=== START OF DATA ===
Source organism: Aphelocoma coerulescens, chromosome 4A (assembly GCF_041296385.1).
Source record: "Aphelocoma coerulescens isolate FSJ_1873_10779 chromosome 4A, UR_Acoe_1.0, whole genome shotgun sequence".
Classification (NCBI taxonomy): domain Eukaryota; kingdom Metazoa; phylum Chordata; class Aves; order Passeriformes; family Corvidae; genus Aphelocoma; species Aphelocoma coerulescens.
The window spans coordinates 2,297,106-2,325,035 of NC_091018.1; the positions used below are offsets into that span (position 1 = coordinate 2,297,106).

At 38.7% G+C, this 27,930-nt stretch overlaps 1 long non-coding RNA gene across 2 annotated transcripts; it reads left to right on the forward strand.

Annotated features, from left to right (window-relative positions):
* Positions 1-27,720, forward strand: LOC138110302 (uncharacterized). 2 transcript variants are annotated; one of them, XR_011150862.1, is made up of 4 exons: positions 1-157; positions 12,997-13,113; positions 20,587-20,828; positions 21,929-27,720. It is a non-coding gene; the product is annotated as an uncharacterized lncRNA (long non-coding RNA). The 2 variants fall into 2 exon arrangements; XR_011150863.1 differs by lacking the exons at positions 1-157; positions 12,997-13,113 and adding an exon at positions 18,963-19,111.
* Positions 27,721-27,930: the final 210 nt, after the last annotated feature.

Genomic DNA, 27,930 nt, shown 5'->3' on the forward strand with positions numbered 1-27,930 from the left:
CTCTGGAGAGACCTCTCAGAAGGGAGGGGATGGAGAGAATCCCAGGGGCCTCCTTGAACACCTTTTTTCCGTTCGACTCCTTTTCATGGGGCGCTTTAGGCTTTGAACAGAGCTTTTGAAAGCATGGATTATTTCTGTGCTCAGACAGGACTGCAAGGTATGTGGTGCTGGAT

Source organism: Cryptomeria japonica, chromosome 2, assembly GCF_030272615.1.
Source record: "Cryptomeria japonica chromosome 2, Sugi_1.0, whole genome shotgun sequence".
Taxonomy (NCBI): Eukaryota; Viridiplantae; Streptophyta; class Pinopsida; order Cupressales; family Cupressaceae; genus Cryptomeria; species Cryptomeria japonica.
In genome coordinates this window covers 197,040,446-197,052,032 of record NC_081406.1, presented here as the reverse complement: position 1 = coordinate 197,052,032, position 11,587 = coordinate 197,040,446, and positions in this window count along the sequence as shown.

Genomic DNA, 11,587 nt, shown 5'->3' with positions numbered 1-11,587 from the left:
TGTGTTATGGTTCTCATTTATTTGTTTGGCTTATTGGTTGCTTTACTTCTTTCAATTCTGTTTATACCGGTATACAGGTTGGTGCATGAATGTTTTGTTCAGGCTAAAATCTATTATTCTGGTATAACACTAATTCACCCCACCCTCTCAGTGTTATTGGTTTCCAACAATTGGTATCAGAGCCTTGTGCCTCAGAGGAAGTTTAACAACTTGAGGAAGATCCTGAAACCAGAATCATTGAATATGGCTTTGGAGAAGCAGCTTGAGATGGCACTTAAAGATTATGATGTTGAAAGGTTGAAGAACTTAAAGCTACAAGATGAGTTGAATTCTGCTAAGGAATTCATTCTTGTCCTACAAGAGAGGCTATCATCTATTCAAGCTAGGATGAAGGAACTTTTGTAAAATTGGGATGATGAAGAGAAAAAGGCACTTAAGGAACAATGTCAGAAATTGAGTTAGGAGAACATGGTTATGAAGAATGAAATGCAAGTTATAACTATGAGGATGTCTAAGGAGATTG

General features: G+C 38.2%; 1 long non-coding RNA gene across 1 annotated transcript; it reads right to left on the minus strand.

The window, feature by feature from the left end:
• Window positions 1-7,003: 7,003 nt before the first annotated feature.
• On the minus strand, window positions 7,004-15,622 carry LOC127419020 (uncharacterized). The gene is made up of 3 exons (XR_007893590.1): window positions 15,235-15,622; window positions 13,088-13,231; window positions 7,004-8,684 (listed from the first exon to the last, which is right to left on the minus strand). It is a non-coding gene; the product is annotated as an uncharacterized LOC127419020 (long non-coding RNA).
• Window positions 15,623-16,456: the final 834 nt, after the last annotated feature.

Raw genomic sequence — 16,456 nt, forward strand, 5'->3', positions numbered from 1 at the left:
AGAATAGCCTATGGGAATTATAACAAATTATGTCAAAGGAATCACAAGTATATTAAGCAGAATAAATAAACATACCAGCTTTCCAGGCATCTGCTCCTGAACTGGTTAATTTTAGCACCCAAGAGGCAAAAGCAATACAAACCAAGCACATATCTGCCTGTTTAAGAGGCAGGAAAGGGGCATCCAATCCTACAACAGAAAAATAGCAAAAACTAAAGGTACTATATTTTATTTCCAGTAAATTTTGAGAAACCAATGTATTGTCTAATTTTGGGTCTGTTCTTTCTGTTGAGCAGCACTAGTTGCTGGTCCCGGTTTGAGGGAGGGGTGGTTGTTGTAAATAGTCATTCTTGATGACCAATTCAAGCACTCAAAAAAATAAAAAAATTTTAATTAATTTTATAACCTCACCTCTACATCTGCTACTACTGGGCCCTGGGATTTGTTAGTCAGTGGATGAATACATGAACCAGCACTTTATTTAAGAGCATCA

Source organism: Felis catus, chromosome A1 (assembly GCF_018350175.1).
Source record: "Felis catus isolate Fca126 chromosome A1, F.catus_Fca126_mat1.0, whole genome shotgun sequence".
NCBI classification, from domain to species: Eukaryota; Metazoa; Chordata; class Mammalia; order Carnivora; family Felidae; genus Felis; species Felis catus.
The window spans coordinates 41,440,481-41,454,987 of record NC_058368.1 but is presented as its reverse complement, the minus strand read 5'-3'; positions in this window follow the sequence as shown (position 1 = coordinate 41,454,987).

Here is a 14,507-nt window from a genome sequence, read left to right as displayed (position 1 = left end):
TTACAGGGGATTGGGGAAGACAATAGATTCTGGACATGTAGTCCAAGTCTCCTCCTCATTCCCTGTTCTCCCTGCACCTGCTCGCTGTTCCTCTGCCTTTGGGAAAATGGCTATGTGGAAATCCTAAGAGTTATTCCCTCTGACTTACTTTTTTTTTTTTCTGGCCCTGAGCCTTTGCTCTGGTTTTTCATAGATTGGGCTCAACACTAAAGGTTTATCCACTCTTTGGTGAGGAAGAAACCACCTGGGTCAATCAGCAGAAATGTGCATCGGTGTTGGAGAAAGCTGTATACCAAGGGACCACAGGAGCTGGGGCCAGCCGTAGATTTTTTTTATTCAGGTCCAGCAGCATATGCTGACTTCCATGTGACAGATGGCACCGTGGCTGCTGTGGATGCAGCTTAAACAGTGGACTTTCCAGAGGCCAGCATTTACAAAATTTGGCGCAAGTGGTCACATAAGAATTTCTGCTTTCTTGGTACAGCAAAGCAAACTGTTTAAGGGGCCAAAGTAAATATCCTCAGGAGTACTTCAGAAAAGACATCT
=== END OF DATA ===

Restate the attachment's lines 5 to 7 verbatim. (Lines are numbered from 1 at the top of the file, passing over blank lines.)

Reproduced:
At 38.7% G+C, this 27,930-nt stretch overlaps 1 long non-coding RNA gene across 2 annotated transcripts; it reads left to right on the forward strand.

Annotated features, from left to right (window-relative positions):
* Positions 1-27,720, forward strand: LOC138110302 (uncharacterized). 2 transcript variants are annotated; one of them, XR_011150862.1, is made up of 4 exons: positions 1-157; positions 12,997-13,113; positions 20,587-20,828; positions 21,929-27,720. It is a non-coding gene; the product is annotated as an uncharacterized lncRNA (long non-coding RNA). The 2 variants fall into 2 exon arrangements; XR_011150863.1 differs by lacking the exons at positions 1-157; positions 12,997-13,113 and adding an exon at positions 18,963-19,111.